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Wine tasting in Spain – Pares Balta in Vilafranca del Penedes

How to organize a wine tour


Wine Tasting Rita and Myrna
My sister and I enjoy a wine tasting at Vin du Lac Winery in Chelan, Washington. When we were growing up in the area, there were no wineries. Now, there are about 20.

About four years ago, I became aware of Washington state’s growing wine industry. I won a $25 coupon to any winery in Thurston County. I didn’t even know the county had any wineries.

Since then, I’ve organized wine tours in Chelan, Woodinville, Cashmere-Monitor-Leavenworth, Walla Walla, Mount Vernon, Pullman, and Thurston County in Washington state and in Sonoma, Santa Cruz, Temecula, and Amador County in California. I've also organized wine tours in Spain.

I often go wine tasting with my sister, and we enjoy traveling along with the wine tasting. One of my daughters lives in California, so we go wine tasting when I visit there. A fabulous tour of Temecula occurred when I went to visit my niece in San Diego.

Here are my tips for organizing a wine tour:

Research what the specialties are for the area you’ll be going to.

My sister and I like sweet white wines, so when we went to Walla Walla, which is known for its red wines, I looked for wineries that offered white wines as well.

Research individual wineries in the region.

 In a search engine, type in “reviews of wineries from [region],” excellent wines from [region], “top wines from [region],” and “award-winning wines from [region].”

Select about 10 wineries.

That’s about the maximum for two days of wine tasting. You’ll also want extra wineries on your list because some may fall off the list because they’re too far from others.

Pick both large and small wineries.

One of the first tours I organized was in Woodinville. It was a “passport” day, so we picked up our passports at Chateau St. Michelle, then went across the street to the Columbia Winery. We also visited smaller wineries – Airfield Estates Winery, Silver Lake Winery, J Bookwalter Tasting Studio, and DiStefano Winery.

Look at the winery websites to find the days and times they’re open and whether there’s a charge for wine tasting.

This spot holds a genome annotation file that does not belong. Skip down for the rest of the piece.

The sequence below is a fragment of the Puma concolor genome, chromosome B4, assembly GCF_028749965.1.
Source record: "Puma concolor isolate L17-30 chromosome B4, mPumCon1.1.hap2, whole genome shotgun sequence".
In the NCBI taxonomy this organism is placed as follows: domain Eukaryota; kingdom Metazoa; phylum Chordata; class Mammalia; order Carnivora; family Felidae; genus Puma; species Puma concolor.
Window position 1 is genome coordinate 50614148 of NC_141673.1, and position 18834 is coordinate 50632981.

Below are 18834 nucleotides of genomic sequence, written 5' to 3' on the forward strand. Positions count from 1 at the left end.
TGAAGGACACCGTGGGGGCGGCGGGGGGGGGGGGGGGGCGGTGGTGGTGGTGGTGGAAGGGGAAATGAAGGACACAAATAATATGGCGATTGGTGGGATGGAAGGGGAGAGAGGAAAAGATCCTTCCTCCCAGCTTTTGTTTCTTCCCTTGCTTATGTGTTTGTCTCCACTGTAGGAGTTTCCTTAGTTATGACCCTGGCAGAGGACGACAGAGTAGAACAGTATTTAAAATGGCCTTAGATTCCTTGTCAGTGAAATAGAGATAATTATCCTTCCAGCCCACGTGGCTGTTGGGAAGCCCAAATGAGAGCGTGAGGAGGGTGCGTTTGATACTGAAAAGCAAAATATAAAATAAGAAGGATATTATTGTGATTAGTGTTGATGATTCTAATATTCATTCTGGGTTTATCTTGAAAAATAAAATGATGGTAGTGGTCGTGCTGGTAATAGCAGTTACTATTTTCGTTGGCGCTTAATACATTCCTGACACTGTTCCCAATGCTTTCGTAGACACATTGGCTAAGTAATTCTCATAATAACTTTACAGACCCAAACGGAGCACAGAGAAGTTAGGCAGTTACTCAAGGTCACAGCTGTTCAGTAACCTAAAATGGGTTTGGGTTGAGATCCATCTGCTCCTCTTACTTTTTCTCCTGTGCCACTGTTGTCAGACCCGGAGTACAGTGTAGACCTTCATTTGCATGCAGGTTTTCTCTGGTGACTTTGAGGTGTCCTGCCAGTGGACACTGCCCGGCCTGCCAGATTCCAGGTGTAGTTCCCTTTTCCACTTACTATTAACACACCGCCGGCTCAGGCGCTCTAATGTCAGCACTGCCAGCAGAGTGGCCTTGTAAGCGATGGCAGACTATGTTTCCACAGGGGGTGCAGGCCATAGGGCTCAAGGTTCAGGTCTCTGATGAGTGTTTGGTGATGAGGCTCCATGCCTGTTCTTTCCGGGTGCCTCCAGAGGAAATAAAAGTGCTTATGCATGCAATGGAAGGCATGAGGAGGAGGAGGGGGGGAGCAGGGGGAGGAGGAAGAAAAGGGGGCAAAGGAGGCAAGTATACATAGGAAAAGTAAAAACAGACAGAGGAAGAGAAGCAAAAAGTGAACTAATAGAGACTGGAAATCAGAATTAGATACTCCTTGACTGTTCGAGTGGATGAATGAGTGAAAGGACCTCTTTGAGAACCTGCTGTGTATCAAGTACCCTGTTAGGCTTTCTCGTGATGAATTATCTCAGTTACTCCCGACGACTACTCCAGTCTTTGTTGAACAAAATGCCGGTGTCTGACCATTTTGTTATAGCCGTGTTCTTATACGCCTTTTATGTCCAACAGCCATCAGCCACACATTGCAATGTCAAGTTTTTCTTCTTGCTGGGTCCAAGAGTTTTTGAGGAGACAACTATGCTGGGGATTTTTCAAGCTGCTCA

Some smaller wineries aren’t open every day or have limited hours. A few wineries require reservations and some don’t offer wine tastings.

Look for coupons for free or reduced wine tastings.

When my daughter and I went to Sonoma, we got lucky. We stayed at the Cinnamon Bear Bed and Breakfast. It belongs to a bed and breakfast association that offers a coupon book for wine tasting. The woman who runs the bed and breakfast gave me the list of wineries in the coupon book in advance, so I was able to make a route based on its offerings.

Make a route.

Take the 10 wineries you have selected and find them on a map. Most wineries are open from noon to 5 p.m. Some open at 11 a.m., and others close at 6 p.m. You can visit three to five wineries in an afternoon depending on how close they are.

When my sister and I went wine tasting in Chelan, Washington, we went on a Friday and visited two wineries on the south shore of Lake Chelan and one in the town of Chelan. We liked Tsillan Cellars, on the south shore, and went back another time for dinner at its fine dining restaurant. The last winery we visited that Friday, Vin du Lac Winery, French for “wine of the lake,” is one of our favorites. It offered a really nice wine tasting, and welcomed us despite the fact that it was nearly 6 p.m. when we arrived. It’s the largest winery in the region, producing about 6,000 cases of wine a year.

The next day, we visited wineries on the north shore of Lake Chelan – Atam Winery, Lake Chelan Winery, Hard Row to Hoe Vineyards, Cairdeas Winery, and Four Lakes Winery. At the Lake Chelan Winery, an artisan cheese company offers cheese for sale.